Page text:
Learning about exclusive university opportunities at Shopify. Touring Google’s offices. Asking questions to leading researchers and physicians at Mount Sinai Hospital. These aren’t opportunities you’ll get in an ordinary classroom.

During the Shad program, students have access to experiences that help them envision their future, build on their existing skillsets, and explore new passions.

“I had a misconception that I had to go into charities or NGOs or global aid to help people,” says Amalie Wilkinson, North Vancouver, BC, Shad2019. “But I’m starting to recognize that I can work for a corporation or I can work in medicine and still be able to make an impact.” 

At Shad York, students visited Shopify, Google, and Mount Sinai Hospital, learning that success doesn’t just come from mastering coding or acing tests in med school.

“Nowadays, there isn’t a definitive set of skills that makes for the best or for the most employable candidate within the tech industry,” says Roberto Faria, Shopify Social Impact Manager. “At Shopify, we look to hire people with diverse backgrounds, experiences and perspectives that you may not find listed on a typical job posting. We prioritize a person’s ability to make an impact and if they have a growth mindset, over whether they meet rigid qualifications like having a university degree.”

At Mount Sinai Hospital—an internationally recognized acute care centre known for its women’s and infants’ healthcare, specialized cancer care, emergency medicine, and geriatrics—they heard from a range of experts, from the Chief Medical Strategy Officer of the Sinai Health System to the CEO of the Sinai Health Foundation.

“I was deeply impressed by their curiosity, astute questions and great level of engagement,” says Louis de Melo, CEO, Sinai Health Foundation. “I am very much encouraged by this next generation of leaders. Their passion for making things better was palpable. We are definitely in great hands for the future!”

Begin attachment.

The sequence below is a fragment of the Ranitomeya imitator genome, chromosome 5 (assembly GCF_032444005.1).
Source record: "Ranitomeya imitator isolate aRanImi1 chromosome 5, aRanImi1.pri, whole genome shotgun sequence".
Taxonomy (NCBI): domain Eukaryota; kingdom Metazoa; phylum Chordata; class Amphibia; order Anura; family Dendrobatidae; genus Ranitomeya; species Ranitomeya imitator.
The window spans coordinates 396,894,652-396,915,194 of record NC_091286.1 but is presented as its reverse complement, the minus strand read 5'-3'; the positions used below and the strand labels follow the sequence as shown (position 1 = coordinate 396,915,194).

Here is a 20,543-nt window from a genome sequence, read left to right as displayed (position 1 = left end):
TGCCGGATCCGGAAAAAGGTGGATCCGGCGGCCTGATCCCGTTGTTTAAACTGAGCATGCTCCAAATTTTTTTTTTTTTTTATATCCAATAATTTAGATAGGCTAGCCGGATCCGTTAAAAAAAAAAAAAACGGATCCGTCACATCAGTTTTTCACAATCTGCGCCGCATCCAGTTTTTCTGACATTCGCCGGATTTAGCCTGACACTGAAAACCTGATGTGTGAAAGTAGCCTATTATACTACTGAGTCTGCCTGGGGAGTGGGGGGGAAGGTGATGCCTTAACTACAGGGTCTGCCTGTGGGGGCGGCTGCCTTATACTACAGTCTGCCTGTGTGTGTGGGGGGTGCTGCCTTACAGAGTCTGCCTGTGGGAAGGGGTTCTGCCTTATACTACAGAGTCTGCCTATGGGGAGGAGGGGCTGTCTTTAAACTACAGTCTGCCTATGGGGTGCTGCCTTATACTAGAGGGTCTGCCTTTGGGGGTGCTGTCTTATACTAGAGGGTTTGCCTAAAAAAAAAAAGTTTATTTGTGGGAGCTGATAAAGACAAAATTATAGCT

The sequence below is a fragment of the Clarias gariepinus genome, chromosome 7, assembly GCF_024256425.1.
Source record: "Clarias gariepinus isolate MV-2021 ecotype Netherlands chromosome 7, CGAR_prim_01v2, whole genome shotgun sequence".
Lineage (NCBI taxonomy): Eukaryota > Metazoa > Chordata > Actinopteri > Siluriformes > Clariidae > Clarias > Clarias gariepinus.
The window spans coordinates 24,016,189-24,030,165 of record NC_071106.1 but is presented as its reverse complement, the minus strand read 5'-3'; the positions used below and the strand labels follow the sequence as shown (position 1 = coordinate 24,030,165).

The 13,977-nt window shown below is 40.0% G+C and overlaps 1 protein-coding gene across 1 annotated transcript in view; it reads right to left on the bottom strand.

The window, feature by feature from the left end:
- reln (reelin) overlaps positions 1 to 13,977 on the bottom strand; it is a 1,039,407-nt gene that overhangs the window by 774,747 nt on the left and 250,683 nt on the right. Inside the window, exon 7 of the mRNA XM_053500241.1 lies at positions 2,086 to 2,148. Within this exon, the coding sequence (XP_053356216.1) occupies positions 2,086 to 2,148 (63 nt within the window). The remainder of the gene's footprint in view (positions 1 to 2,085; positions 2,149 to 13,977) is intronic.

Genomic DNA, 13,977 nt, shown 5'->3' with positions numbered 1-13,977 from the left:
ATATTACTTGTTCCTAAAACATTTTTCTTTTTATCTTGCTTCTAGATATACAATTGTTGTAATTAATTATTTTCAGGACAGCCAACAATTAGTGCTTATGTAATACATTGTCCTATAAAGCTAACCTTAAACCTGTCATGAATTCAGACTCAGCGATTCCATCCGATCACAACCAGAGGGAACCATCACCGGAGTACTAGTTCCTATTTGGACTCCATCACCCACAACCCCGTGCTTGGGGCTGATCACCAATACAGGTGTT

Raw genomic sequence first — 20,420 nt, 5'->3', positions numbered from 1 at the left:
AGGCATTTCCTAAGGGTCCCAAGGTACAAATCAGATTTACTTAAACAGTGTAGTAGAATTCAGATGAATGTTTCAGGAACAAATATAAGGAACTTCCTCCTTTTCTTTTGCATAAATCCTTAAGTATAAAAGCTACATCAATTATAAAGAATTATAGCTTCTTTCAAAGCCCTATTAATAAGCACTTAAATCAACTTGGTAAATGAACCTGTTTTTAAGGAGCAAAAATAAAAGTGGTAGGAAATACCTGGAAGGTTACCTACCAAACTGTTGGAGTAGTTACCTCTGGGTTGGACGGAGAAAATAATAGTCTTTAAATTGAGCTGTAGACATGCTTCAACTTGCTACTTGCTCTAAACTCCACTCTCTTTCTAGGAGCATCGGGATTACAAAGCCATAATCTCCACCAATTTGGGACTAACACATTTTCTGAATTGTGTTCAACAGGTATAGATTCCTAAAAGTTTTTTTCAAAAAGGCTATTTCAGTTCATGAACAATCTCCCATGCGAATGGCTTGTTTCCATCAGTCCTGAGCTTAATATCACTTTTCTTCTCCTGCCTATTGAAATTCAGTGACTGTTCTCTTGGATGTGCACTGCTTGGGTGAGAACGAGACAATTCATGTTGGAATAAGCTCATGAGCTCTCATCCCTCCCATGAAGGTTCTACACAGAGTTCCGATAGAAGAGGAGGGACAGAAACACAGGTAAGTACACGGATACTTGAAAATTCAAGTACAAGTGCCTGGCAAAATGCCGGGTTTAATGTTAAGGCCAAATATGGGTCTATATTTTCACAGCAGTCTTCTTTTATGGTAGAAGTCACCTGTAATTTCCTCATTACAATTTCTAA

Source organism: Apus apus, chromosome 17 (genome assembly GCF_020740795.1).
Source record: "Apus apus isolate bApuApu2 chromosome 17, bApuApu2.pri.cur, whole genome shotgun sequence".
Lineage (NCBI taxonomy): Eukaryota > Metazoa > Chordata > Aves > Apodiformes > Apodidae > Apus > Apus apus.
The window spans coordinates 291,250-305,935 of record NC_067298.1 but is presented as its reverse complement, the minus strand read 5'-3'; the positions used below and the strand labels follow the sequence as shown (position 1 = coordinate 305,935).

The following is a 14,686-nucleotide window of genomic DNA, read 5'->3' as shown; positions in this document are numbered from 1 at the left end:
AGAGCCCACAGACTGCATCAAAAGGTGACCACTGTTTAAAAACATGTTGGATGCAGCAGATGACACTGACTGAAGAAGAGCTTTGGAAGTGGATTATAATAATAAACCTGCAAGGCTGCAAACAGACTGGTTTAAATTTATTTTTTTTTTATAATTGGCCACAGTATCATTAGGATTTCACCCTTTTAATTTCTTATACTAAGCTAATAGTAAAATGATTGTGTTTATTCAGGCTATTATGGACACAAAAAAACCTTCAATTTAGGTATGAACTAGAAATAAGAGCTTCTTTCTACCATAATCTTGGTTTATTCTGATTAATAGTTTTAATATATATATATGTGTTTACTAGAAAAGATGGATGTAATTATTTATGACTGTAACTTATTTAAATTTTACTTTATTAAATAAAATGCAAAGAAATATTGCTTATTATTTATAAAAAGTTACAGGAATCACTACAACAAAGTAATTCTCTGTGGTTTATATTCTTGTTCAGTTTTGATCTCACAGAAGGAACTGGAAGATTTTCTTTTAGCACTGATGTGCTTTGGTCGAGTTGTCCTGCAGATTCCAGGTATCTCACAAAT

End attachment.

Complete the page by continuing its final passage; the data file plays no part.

About a quarter of the York Shads motioned that they hope to pursue a career in medicine.

“I really liked Mount Sinai because I am interested in healthcare,” says Kylie Curnew, Hughes Brook, NL, Shad2019. “It gave me more insight on med school and other opportunities I can do.”

They also learned about shifts in the medical industry from Dr. Masoom Haider, Head of Radiomics and Machine Learning. He encouraged Shads to always embrace change as their careers unfold.

“The demise of the radiologist has been predicted as computers are able to identify objects in images with superhuman accuracy. With such disruptive changes comes opportunity,” says Dr. Masoom Haider. “Recognizing such opportunities are the keys to discovery and successful careers in an ever-changing technological landscape in medicine.”

At Google, Shads split-up in small groups for tours led by a myriad of employees including developers, marketing and advertising leads.

“We learned what they do in their day to day, what work culture is like, and what application processes are like,” says Ayana Siddiqui, Mississauga, ON, Shad2019. “Within the classroom, you will always learn more general overviews of how things are done in the real world. But I find that often, it’s so general that you don’t always get the value you’re looking for.”

Shads were excited to meet the people behind the internet giant.

“The Shads asked us Googlers great questions, and to see their zeal, zest, and passion, as they toured the facility, was palpable. It was a rewarding and humbling experience for us all,” says Bilal Asad, an account manager for Google who helped lead the tours.

At Shopify, Shads were introduced to three developers—two enrolled in the Dev Degree program, a 4-year accelerated work experience for high achieving students completing a computer science degree at York or Carleton University.

Shads especially appreciated hearing from panelist Jonathan Gin, a Shad2018 alum who offered valuable advice.

“No amount of book learning can compare to real-life experiences. As my Shad Program Director, Jess Tang put it: ‘Work hard to get good grades but work twice as hard to make that the least impressive thing about you.’”

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